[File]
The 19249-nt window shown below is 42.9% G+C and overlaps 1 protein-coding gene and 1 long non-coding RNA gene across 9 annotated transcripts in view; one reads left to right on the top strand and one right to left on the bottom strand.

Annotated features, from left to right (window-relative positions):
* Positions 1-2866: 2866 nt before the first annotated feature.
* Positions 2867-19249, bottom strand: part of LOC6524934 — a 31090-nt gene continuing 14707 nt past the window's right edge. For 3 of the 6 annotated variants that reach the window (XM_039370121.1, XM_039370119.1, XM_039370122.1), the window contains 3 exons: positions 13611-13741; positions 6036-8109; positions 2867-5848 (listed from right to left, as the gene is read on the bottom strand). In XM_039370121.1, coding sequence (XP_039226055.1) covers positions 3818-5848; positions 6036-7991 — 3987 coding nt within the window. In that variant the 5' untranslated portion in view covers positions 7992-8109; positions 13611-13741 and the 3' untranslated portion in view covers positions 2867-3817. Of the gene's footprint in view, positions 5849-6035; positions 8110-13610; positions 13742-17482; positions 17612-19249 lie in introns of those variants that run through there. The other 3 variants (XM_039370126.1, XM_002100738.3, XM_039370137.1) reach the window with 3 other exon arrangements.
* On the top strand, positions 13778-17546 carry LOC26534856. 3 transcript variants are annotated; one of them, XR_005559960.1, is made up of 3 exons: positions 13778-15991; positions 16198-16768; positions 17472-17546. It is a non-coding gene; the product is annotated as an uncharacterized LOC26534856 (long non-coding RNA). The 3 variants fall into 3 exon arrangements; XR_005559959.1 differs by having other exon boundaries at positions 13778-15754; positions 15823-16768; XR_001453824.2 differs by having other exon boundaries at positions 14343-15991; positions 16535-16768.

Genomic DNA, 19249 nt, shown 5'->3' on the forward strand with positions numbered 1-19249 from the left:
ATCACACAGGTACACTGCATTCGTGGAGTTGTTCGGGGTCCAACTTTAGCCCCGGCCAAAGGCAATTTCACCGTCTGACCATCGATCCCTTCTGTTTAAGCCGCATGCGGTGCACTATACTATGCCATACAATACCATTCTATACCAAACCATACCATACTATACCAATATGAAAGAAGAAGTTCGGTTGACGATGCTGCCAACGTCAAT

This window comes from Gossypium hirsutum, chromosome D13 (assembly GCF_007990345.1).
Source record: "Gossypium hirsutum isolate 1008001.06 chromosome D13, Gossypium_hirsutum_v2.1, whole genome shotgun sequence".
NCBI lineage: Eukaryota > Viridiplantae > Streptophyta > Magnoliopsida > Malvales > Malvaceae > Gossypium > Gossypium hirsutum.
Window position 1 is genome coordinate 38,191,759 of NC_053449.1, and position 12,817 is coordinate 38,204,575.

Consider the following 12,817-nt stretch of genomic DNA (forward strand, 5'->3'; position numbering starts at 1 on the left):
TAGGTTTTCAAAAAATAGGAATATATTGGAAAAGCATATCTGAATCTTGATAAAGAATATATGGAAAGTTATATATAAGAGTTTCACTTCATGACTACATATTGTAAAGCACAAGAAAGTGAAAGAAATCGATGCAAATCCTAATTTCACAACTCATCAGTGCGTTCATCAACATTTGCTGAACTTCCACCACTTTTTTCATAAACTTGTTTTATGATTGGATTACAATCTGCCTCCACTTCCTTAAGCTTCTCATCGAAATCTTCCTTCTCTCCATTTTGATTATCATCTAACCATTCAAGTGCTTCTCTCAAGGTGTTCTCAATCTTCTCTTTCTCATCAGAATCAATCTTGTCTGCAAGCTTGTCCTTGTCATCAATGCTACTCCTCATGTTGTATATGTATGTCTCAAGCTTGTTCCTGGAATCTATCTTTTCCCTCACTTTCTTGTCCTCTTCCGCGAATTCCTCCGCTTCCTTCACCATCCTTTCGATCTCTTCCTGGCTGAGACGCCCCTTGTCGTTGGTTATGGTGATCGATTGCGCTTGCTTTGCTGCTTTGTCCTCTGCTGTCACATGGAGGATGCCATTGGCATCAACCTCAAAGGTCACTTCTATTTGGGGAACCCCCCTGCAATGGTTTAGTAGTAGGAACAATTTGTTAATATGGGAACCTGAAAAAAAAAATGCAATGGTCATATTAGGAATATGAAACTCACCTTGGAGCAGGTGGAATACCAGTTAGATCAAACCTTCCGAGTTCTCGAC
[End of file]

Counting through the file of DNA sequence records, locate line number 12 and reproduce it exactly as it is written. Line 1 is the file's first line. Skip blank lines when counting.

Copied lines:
Consider the following 12,817-nt stretch of genomic DNA (forward strand, 5'->3'; position numbering starts at 1 on the left):